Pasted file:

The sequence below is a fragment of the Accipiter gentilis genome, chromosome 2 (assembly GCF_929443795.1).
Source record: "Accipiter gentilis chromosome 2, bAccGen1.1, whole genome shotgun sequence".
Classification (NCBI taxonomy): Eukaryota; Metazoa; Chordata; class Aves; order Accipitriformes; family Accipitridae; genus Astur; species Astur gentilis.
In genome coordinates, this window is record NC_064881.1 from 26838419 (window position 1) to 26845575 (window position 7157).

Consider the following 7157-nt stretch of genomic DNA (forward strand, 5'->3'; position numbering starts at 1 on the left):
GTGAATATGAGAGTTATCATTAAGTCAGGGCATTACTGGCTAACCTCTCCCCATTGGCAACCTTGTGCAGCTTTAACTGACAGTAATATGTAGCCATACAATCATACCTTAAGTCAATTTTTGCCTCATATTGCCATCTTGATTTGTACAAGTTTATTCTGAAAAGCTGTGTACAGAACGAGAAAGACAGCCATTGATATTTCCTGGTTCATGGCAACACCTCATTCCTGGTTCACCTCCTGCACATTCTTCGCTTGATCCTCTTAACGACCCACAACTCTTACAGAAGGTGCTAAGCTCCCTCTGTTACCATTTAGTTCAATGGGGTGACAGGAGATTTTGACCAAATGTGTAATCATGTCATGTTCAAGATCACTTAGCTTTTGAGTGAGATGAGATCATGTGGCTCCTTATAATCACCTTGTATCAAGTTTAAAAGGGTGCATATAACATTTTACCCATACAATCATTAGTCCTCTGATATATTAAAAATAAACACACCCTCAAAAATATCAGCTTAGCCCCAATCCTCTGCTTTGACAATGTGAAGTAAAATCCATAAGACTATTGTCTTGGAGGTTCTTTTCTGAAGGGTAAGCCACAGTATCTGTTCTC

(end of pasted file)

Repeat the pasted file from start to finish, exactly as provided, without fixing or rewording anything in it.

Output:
The sequence below is a fragment of the Accipiter gentilis genome, chromosome 2 (assembly GCF_929443795.1).
Source record: "Accipiter gentilis chromosome 2, bAccGen1.1, whole genome shotgun sequence".
Classification (NCBI taxonomy): Eukaryota; Metazoa; Chordata; class Aves; order Accipitriformes; family Accipitridae; genus Astur; species Astur gentilis.
In genome coordinates, this window is record NC_064881.1 from 26838419 (window position 1) to 26845575 (window position 7157).

Consider the following 7157-nt stretch of genomic DNA (forward strand, 5'->3'; position numbering starts at 1 on the left):
GTGAATATGAGAGTTATCATTAAGTCAGGGCATTACTGGCTAACCTCTCCCCATTGGCAACCTTGTGCAGCTTTAACTGACAGTAATATGTAGCCATACAATCATACCTTAAGTCAATTTTTGCCTCATATTGCCATCTTGATTTGTACAAGTTTATTCTGAAAAGCTGTGTACAGAACGAGAAAGACAGCCATTGATATTTCCTGGTTCATGGCAACACCTCATTCCTGGTTCACCTCCTGCACATTCTTCGCTTGATCCTCTTAACGACCCACAACTCTTACAGAAGGTGCTAAGCTCCCTCTGTTACCATTTAGTTCAATGGGGTGACAGGAGATTTTGACCAAATGTGTAATCATGTCATGTTCAAGATCACTTAGCTTTTGAGTGAGATGAGATCATGTGGCTCCTTATAATCACCTTGTATCAAGTTTAAAAGGGTGCATATAACATTTTACCCATACAATCATTAGTCCTCTGATATATTAAAAATAAACACACCCTCAAAAATATCAGCTTAGCCCCAATCCTCTGCTTTGACAATGTGAAGTAAAATCCATAAGACTATTGTCTTGGAGGTTCTTTTCTGAAGGGTAAGCCACAGTATCTGTTCTC